We thought a three-hour virtual conference would be long enough but we were wrong! There were so many questions put forward by the audience we simply couldn’t answer them all live so here are the answers to those we didn’t get round to on the day…
Is driving to a site seen as lone working if you are not office and drive directly from home to site?
Nigel Heaton’s Answer:
Driving is seen as a lone working activity unless
1. you have a permanent, fixed address to which to drive for work
2. you travel with a companion
So, if you are driving to a site, then you are owed a duty of care from the time you leave your home until you return, unless the site is your permanent place of work.
If someone works from home doing programming as a job. Then has an accident doing another task not job specific is there a liability on the employer?
The HSE Answer:
There are two elements to liability, civil and criminal liability.
Under health and safety law (criminal liability), employers have the same responsibilities to home workers as any other worker, and employers must take steps to satisfy themselves that their workers have a safe working environment. This includes the responsibility to report accidents under RIDDOR. Not every incident taking place in a person’s home will be reportable. An incident may be reportable if it occurred as a result of either the work activity being done or the equipment you have provided to undertake that work. HSE has produced web-based guidance to support you in making judgements about what needs to be reported under RIDDOR.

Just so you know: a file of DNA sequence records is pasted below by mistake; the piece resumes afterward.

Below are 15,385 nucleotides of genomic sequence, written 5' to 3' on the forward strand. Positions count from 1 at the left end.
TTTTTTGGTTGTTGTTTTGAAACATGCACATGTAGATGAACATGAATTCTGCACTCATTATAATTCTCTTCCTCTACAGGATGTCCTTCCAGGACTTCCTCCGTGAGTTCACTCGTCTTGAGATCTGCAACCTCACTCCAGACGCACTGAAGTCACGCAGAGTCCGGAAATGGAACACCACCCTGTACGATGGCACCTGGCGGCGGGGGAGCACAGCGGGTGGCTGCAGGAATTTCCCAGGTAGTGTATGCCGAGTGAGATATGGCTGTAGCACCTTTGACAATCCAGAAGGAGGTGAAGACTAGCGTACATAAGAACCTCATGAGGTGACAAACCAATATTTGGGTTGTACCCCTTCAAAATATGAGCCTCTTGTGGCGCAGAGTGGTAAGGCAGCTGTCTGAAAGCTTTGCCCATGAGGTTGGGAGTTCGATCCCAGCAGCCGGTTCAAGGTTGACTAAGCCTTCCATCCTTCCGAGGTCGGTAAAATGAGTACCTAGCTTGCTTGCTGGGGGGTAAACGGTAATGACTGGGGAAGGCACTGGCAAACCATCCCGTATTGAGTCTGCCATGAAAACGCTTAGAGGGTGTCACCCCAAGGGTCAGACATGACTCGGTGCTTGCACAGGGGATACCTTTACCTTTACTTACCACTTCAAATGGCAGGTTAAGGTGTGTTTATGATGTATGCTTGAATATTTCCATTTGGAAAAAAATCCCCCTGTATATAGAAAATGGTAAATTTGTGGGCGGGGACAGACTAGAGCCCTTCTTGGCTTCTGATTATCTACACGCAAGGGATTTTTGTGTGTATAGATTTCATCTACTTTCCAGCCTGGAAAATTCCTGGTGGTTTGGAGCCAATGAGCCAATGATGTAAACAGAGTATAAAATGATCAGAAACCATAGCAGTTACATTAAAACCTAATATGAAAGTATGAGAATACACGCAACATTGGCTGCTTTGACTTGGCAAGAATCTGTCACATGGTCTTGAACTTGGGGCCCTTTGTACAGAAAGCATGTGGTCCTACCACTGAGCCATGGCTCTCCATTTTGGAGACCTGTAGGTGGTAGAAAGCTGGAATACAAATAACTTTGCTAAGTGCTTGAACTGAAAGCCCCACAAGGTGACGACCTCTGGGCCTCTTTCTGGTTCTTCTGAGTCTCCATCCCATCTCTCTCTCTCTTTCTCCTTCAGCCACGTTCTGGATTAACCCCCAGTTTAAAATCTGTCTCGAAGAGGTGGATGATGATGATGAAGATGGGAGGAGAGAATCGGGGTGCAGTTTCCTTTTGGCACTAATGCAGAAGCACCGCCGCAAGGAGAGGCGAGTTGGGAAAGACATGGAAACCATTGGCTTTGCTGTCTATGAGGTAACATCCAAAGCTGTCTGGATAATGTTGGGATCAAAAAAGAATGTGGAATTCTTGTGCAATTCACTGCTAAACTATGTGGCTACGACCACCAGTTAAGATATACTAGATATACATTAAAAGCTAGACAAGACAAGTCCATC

Under civil law, if someone has been injured or made ill through your negligence as an employer, they may be able to make a compensation claim against you. If you meet your responsibilities under health and safety law you will considerably reduce the risk of being found negligent under civil law.
In most cases, employers must have employers’ liability insurance. This will enable you to meet the cost of compensation for your employees’ injuries or illness. It’s a criminal offence if you do not have it.
What considerations should be made for retail workers who are working nightshifts alone and wouldn’t have time to take regular breaks?
Dr Karen McDonnell’s Answer:
The type and pattern of work outlined in the question should be subject to a risk assessment reflecting HSE guidance, the introduction to which highlights the issue ‘Lone workers face the same hazards at work as anyone else, but there is a greater risk of these hazards causing harm as they may not have anyone to help or support them if things go wrong. As an employer, you should provide training, supervision, monitoring and support for lone workers’
The risk assessment process should include the retail workers themselves and build in the opportunity for regular breaks. An ongoing dialogue between workers, worker representatives and managers that allows issues to be raised and addressed is also fundamentally important.
Nigel Heaton mentioned the police regarding lone working requirements – could he give any examples?